Implications for Industry of Oregon DEQ's Final Nuisance Odor Strategy

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For regulated companies and Associated Oregon Industry members, the publication of the Oregon Department of Environmental Quality's (DEQ) final nuisance odor strategy this past August brought mixed blessings. Among the positives, the final policy (available at DEQ Nuisance Odor report ( clearly reflects much of the input provided by industry and AOI during the draft policy's public comment period. However, several industry concerns remain unaddressed and the final policy also includes changes unfavorable to the regulated community.

What Changed in the Final Nuisance Strategy?

The final policy uses more even handed language to describe how DEQ should identify potential sources of odor. DEQ eliminated the assumption that complainants can correctly connect odors to sources. The final policy includes an important new threshold for triggering an in-depth odor investigation. The policy directs an in-depth investigation only after receiving 10 complaints from different addresses over 60 days. This threshold will help minimize DEQ's potential workload and will reduce the potential for the policy to apply to relatively minor odors or to complaints from one or a few individuals by. However, we expect that aggressive activists will have little difficulty recruiting the ten complainants necessary to trigger DEQ action. The policy also directs DEQ to prioritize its resources with emphasis on the more extreme complaints using a scoring system in the guidance. This aspect will encourage complainants to overstate the odor and its effects, but they are apt to do that anyway.

As with the draft policy, the final policy recommends that two DEQ inspectors personally observe and evaluate the odor as part of the detailed inspection. New to the final policy is use of the Odor Intensity Referencing Scale from ASTM E544 (erroneously referred to as ASTM E554 in the final policy). This method uses a 5-point scale to compare the intensity of the odor against the reference concentrations of n-butanol. The ASTM method prescribes detailed procedures for an odor panel to evaluate odor samples in a laboratory environment. However, according to our conversations with DEQ staff, DEQ does not plan to follow the ASTM method; instead it intends to make similar comparisons to n-butanol reference concentrations in the field using two DEQ staff members, not an odor panel. DEQ appears to have only vague ideas about how this might be done and has not developed written procedures.

Industry Implications

Of some concern to the regulated community, the policy encourages DEQ to invite both complainants and source representatives to accompany DEQ on its inspections. Presumably, this aspect of the policy is limited to public spaces where odors may be observed. The policy, however, might be read the policy to suggest that DEQ will invite complainants on inspections of a source's facility. We do not believe DEQ's statutory authority to inspect a source's facility extends to inviting the public to participate. Although we doubt this is what DEQ intends, complainants are likely to read the policy as granting them the opportunity to go wherever DEQ goes.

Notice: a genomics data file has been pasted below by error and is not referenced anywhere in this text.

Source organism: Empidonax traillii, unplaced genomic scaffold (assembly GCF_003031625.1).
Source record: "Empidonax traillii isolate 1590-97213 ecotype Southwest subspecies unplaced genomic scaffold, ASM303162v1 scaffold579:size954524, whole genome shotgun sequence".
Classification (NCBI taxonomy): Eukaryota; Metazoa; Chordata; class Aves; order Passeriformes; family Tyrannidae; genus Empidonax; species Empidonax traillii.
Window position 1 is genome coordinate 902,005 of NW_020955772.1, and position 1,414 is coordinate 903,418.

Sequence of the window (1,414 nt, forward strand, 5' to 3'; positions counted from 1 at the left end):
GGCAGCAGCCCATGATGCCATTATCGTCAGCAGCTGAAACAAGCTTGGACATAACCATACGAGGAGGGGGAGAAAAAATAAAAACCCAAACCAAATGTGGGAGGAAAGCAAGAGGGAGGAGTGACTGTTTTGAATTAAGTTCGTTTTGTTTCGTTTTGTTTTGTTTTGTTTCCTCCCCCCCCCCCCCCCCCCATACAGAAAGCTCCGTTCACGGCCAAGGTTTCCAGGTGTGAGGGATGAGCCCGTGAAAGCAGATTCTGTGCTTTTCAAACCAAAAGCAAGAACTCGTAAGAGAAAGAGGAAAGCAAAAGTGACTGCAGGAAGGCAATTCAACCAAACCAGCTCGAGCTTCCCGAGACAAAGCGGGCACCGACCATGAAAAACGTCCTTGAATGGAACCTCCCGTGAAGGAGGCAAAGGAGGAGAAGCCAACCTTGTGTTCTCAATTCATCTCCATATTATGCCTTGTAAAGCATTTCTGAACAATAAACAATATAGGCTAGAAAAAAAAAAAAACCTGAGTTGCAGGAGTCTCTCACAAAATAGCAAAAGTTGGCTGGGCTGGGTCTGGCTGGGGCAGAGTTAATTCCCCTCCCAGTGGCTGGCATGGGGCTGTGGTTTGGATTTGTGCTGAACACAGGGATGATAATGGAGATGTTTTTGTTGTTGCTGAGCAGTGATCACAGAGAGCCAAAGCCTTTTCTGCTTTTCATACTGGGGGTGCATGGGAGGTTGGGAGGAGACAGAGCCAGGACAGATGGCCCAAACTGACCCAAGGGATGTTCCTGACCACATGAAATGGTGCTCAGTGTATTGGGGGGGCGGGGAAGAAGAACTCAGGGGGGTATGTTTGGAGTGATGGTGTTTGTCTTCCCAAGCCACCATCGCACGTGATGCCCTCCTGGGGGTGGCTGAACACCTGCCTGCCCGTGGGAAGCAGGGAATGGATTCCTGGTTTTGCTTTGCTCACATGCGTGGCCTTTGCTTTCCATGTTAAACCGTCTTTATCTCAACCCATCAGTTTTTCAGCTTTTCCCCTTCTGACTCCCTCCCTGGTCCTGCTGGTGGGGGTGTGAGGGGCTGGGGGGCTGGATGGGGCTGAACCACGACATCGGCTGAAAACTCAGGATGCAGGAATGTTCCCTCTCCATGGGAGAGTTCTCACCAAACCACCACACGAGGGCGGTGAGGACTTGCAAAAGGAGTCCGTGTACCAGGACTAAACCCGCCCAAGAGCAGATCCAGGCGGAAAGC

Although softened slightly from the draft, the final policy continues to encourage sources to negotiate directly with complainants to develop terms for a best work practices agreement. This action is recommended as an informal step before DEQ actually issues a formal notice of suspected nuisance.

The DEQ decision to issue a formal notice of suspected nuisance is to be made by a DEQ Nuisance Panel. The final policy specifies that this panel is to be staffed by DEQ senior or executive managers. The notice will give the source the opportunity to submit a proposal to abate the odors. If the source does not make a proposal within two months, the matter is to be referred to enforcement, but DEQ can extend this deadline for good cause. In our experience, two months is unlikely to ever be an adequate period to develop an abatement strategy for an odor problem that rises to the level that would warrant this action.

Still problematic, the final policy does not provide the source an opportunity at the notice of suspected nuisance stage to defend itself by showing it is not the source or that the odor does not warrant action. The policy only provides for such due process once a formal enforcement action is initiated. Although the policy specifies numerous opportunities for complainants to push their agenda, it does not specify opportunities for sources to respond to allegations or to provide other input. Certainly, sources can assert defense arguments at any point, but it is not clear that DEQ must consider them.

If the source elects to negotiate a best work practices agreement with DEQ, the policy directs DEQ to weigh costs and benefits in those negotiations. However, the policy also gives complainants considerable input into the negotiations and again encourages direct negotiations between the source and complainants.


On balance, the final policy represents an improvement over the policy as first proposed. It also lends structure to the informal processes that DEQ has variously used in the past. Nevertheless, application of this new policy has the potential to be costly for sources and to pressure sources into taking measures that are not cost effective or proportionate to the odors they cause. Given activist interest in odorous emissions, we expect to see the new policy called to action in the next year. We will be watching with interest to see how DEQ actually applies the policy.

If you would like to discuss this DEQ nuisance odor strategy or any other quality issue, contact a key contributor.

Key Contributors

Geoffrey B. Tichenor
Thomas R. Wood
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